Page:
The World Health Organization, in its Vision 2020 campaign for the prevention of blindness, declared myopia one of the top 10 eye diseases.1 With the striking increases in myopia seen globally, modeling efforts with eventual targeted intervention appear to be a major thrust for future efforts.
The American Academy of Ophthalmology last year established a task force on myopia and recently published a summary of actions necessary to reduce the global burden of myopia.2 They have focused on both delaying the onset of myopia and reducing progression.
These goals are laudable and should receive high priority for future public health initiatives and collaborative research for interventions for myopia control.2 The task force has chosen to address the pillars of education, advocacy, research and public health.2
Current treatment options show consistent evidence for being a benefit. They range from pharmaceutical use of a wide range of dosages of atropine to optical approaches (spectacles and contact lenses) that induce peripheral myopic defocus. Overall, practitioners must first weigh the risk/benefit before recommending each treatment option. Future studies should examine: (1) the optimum dosage of atropine, (2) frequency and best time of application, (3) duration of treatment and (4) any long-term consequences of treatment.2
There may be an additive effect using both pharmaceuticals and optical corrective devices, but unfortunately there is a lack of long-term follow-up, and how interventions (when used concurrently) interact is uncertain.3,4 We welcome the addition of new devices such as Essilor’s Stellest for myopia management, Cooper Vision’s MiSight and Johnson & Johnson’s Acuvue Abiliti.
Lifestyle changes may help reduce myopic progression and delay its onset. Interventions include diet, lighting conditions, posture, reading position and distance and time spent on near tasks, to name a few.2,3
A well-known and frequently cited modifiable risk factor is the time children spend outdoors. Several studies have shown a protective effect in essentially both delaying onset and reducing progression with increased outdoor exposure. More evidence is needed to quantify the ideal type of exposure outdoors, along with the amount and duration of exposure necessary to reduce progression.2,3
Fight for Tomorrow
Do we need more effective treatment options? Of course we do. However, in the meantime, don’t hesitate to add these beneficial options now to your management plan when appropriate. I can appreciate and understand some reluctance, as I have often been slow to employ treatment options.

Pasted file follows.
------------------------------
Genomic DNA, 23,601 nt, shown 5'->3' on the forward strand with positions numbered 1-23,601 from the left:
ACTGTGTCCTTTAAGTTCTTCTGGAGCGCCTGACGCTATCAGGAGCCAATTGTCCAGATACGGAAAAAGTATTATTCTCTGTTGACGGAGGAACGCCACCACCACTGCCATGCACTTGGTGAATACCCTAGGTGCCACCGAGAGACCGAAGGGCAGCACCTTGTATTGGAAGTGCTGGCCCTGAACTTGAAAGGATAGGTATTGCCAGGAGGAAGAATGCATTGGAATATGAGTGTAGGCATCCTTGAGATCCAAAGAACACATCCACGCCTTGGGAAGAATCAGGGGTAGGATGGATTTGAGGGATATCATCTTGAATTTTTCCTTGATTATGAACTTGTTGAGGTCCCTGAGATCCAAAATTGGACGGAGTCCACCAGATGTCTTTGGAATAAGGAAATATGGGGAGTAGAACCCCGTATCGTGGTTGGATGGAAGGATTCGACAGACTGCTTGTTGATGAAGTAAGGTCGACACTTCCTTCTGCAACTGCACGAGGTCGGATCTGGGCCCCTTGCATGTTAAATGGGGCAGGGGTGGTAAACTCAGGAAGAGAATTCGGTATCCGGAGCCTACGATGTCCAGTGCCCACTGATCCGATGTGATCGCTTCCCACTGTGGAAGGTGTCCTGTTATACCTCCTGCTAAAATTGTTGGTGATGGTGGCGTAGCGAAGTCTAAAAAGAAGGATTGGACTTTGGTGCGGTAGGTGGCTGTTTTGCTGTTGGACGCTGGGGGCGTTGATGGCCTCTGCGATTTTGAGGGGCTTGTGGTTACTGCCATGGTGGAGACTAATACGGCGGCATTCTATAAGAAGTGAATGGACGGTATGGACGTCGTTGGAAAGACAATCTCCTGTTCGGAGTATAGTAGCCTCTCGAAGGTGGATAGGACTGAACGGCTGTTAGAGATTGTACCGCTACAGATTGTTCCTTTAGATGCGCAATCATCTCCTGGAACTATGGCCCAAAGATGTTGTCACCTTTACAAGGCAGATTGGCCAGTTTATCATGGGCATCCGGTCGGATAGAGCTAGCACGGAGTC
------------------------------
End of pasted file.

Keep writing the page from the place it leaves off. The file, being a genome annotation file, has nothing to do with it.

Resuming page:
Atropine has greater efficacy at higher doses but also carries a higher rate of side effects. Reduced concentration atropine use requires formulations made by compounding pharmacies. Dilution results in a reduced concentration of preservative and buffers. But, there’s not much tolerance for rare vision-threatening events in children, so careful screening and scrutiny is imperative.
By all measures, myopia is truly an epidemic, and there certainly are unmet needs in delaying and reducing progression. To move forward, we must first identify the major gaps that exist in knowledge. Surely, we’d like to know which kids are at significant risk and at what age, as well as what works best with currently available options and in what order (contacts then pharmaceuticals, or the converse). Also, is there an alternative pathway not yet known to slow progression and/or delay onset past the “magic age” of nine?
Even though myopia treatment presents challenges due to its multifactorial nature, I look forward to advances beyond what’s available today. It would be interesting to be like the fictional character Rip Van Winkle, who comes back after sleeping for two decades to a changed world. Would it not be nice to come back to a changed world where myopia has been slowed in its progressive nature, or even cured? For now, take advantage of the viable options available to us today. You might just save someone from significant visual impairment years later.
1. Prousali E, Haidich AB, Fontalis A, et al. Efficacy and safety of interventions to control myopia progression in children: an overview of systematic reviews and meta-analyses. BMC Ophthalmol. 2019;19(1):106.
2. Modjtahedi BS, Abbott RL, Fong DS, et al. Reducing the global burden of myopia by delaying the onset of myopia and reducing the progression in children: the Academy’s Task Force on Myopia. Ophthalmol 2021; 128(6):816-26.
3. Sánchez-González JM, DeHita-Cantalejo C, Baustita-Liamas MJ, et al. The combined effect of low-dose atropine with orthokeratology in pediatric myopia control: review of the current treatment status for myopia. J Clin Med. 2020; 9(8):2371.
4. Jonas JB, Ang M, Cho P, et al. IMI prevention of myopia and its progression. Invest Ophthalmol Vis Sci. 2021;62(5):6.